There are many great martial arts instructors in the world. The best of these have that rare gift of being able to display astonishing technique coupled with great insight. Once in a while, we come across a fascinating and seemingly fresh interpretation of the art, and it can give one’s mind a lot to think about. Below is video of a Shotokan instructor whom I hadn’t really heard about before – Sensei Rick Hotton. If you take a look at him, you’ll note that his karate techniques are very good – yet, his interpretation of movement is distinctly different from what most karate classes teach. He talks about the sine wave, emphasizes (and demonstrates) hip motion and connectivity in far more detail than the basic hip snap/thrust/rotation, and pushes his Shotokan audience to learn to relax. These are concepts I recall from my early years in Aikido. Glancing into Sensei Hotton’s background a little, I found out why – he is also a student of Aikido Sensei Matsugi Saotome. Sensei Saotome was an uchi-deschi of the art’s founder, Ueshiba Sensei. Some 25 years ago, I truly enjoyed reading his book, “Aikido and the Harmony of Nature”. It was so interesting to see some of these concepts, effectively blended into our karate movements, with exciting results. I think that you can learn a lot just by watching a sample of what he does.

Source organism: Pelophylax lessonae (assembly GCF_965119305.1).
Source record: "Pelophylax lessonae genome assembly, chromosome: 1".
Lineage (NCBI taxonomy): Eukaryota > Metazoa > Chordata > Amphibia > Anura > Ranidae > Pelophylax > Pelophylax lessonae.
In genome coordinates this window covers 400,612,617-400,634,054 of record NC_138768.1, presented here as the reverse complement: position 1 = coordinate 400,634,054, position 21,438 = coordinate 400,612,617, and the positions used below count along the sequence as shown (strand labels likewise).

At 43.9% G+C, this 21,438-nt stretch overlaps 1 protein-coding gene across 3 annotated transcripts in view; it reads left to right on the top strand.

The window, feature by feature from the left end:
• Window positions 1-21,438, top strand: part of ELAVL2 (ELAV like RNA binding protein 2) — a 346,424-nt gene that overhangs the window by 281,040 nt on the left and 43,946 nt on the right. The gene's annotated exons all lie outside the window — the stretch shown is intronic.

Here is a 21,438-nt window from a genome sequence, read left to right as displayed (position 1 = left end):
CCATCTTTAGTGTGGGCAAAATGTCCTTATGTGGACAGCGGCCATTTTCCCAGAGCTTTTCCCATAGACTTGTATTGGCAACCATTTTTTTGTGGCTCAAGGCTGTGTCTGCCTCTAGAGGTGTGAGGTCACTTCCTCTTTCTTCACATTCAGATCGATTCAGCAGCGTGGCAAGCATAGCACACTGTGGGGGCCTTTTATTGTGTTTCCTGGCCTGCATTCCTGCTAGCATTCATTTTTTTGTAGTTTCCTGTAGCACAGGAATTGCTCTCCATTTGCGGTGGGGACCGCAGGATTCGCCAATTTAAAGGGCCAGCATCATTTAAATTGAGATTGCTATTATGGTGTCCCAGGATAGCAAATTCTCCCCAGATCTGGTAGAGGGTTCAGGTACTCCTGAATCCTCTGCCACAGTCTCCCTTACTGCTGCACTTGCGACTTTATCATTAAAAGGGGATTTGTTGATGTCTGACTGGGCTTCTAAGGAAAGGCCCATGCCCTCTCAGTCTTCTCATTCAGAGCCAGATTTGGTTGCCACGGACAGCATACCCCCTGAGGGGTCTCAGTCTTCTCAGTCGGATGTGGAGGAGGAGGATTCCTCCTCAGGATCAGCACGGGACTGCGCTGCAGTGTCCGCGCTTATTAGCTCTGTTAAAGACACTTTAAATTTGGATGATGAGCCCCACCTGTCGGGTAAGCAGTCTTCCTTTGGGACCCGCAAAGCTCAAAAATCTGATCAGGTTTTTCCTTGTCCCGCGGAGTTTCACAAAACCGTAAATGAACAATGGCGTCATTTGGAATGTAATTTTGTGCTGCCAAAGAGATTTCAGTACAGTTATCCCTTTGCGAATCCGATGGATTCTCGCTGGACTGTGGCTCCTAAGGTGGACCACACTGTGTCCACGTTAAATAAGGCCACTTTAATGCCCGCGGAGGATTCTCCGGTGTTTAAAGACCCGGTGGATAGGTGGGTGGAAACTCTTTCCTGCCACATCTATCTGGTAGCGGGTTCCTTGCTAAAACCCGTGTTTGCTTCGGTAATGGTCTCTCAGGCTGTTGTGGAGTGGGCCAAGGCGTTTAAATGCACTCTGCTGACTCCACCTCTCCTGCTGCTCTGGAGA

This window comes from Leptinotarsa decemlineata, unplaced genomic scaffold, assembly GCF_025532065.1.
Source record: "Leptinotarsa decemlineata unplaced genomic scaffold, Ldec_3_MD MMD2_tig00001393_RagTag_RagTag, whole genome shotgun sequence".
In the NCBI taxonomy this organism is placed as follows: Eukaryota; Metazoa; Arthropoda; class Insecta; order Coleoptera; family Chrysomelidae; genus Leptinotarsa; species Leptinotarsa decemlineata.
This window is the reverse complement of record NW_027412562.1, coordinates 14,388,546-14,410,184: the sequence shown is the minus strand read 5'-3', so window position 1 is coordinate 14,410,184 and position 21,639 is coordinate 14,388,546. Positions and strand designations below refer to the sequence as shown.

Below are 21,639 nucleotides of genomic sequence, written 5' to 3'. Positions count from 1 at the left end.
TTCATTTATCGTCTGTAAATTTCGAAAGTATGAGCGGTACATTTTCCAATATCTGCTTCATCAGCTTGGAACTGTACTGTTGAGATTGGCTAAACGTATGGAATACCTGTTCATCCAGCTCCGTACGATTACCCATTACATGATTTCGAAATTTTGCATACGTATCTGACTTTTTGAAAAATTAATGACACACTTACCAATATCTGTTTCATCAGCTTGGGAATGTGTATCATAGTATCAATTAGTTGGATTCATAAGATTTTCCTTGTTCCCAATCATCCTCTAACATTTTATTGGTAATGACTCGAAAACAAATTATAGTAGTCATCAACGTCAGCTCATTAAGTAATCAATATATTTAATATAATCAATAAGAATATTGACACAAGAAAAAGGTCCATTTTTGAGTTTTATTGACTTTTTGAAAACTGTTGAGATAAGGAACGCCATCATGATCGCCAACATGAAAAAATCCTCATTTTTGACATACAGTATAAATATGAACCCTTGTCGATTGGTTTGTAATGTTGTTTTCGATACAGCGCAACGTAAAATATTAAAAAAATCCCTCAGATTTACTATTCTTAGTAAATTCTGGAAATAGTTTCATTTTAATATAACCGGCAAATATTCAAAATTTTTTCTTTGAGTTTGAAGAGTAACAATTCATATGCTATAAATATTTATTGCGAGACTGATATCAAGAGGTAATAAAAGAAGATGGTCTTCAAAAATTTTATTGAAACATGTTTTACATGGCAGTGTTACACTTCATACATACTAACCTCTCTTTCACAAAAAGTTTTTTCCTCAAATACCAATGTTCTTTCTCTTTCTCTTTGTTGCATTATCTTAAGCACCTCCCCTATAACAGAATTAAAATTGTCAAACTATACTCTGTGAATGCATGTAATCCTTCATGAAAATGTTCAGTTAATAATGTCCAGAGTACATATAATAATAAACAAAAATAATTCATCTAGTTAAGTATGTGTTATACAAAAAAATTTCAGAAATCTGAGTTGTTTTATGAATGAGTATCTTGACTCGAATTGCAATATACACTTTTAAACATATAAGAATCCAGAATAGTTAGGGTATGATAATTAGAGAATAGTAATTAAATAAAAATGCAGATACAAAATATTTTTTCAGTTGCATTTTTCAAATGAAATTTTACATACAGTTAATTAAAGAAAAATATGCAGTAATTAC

The second video is of the late, great Aikido master, Koichi Tohei. I doubt if most of you ever heard of him, but when I was a young teenager practicing Aikido in the 1960’s, he was my idol. Tohei Sensei was the primary disciple of Ueshiba Sensei and beginning in the early 1950’s, began to introduce Aikido to the world. His first stop was Hawaii, where his demonstrations with the local judoka convinced many of them to take up the gentle art. He used to visit our dojo on his many international trips and we was fortunate enough to watch him and even receive technique from him, on occasion. As with most Aikido, the demos almost always look like “shibai” – as if the attackers are faking and falling down. However, I was always blown away by his effortless movement and could actually feel his power. Like all the others, I was thrown by the lightest touch. To this day, I don’t know how he did this, although he explained it as Ki (Chinese Chi), which was his own philosophy (not the Founder’s) and was part of what led him to break away following the Founder’s passing. His movements show the circular and exceptional pivots inherent in much of Aikido. I especially enjoyed watching how adept he was with the jo (Aikido cane).